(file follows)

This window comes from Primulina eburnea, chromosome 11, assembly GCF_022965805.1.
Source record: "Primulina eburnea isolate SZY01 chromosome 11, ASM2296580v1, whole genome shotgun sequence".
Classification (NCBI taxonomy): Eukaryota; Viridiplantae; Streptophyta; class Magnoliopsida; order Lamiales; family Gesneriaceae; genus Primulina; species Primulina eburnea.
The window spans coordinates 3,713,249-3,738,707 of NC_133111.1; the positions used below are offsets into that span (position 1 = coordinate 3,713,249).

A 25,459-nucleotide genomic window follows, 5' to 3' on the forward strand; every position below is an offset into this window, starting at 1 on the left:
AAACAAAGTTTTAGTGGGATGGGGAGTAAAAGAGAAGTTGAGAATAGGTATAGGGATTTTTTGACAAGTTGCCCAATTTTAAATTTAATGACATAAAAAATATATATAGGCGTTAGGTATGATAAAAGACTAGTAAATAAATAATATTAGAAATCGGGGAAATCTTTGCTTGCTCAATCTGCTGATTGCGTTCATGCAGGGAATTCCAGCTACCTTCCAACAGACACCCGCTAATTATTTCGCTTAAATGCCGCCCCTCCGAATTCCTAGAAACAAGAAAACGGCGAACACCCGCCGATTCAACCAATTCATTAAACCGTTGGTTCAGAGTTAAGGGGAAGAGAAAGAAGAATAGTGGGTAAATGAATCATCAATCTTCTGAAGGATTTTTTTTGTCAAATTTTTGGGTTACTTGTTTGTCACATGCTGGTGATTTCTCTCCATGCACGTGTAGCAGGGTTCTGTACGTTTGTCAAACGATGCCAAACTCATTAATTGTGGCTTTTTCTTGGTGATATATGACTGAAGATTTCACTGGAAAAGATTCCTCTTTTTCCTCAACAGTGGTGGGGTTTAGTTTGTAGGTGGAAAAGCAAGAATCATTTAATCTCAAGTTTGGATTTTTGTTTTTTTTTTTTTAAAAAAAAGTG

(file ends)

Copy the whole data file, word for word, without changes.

This window comes from Primulina eburnea, chromosome 11, assembly GCF_022965805.1.
Source record: "Primulina eburnea isolate SZY01 chromosome 11, ASM2296580v1, whole genome shotgun sequence".
Classification (NCBI taxonomy): Eukaryota; Viridiplantae; Streptophyta; class Magnoliopsida; order Lamiales; family Gesneriaceae; genus Primulina; species Primulina eburnea.
The window spans coordinates 3,713,249-3,738,707 of NC_133111.1; the positions used below are offsets into that span (position 1 = coordinate 3,713,249).

A 25,459-nucleotide genomic window follows, 5' to 3' on the forward strand; every position below is an offset into this window, starting at 1 on the left:
AAACAAAGTTTTAGTGGGATGGGGAGTAAAAGAGAAGTTGAGAATAGGTATAGGGATTTTTTGACAAGTTGCCCAATTTTAAATTTAATGACATAAAAAATATATATAGGCGTTAGGTATGATAAAAGACTAGTAAATAAATAATATTAGAAATCGGGGAAATCTTTGCTTGCTCAATCTGCTGATTGCGTTCATGCAGGGAATTCCAGCTACCTTCCAACAGACACCCGCTAATTATTTCGCTTAAATGCCGCCCCTCCGAATTCCTAGAAACAAGAAAACGGCGAACACCCGCCGATTCAACCAATTCATTAAACCGTTGGTTCAGAGTTAAGGGGAAGAGAAAGAAGAATAGTGGGTAAATGAATCATCAATCTTCTGAAGGATTTTTTTTGTCAAATTTTTGGGTTACTTGTTTGTCACATGCTGGTGATTTCTCTCCATGCACGTGTAGCAGGGTTCTGTACGTTTGTCAAACGATGCCAAACTCATTAATTGTGGCTTTTTCTTGGTGATATATGACTGAAGATTTCACTGGAAAAGATTCCTCTTTTTCCTCAACAGTGGTGGGGTTTAGTTTGTAGGTGGAAAAGCAAGAATCATTTAATCTCAAGTTTGGATTTTTGTTTTTTTTTTTTTAAAAAAAAGTG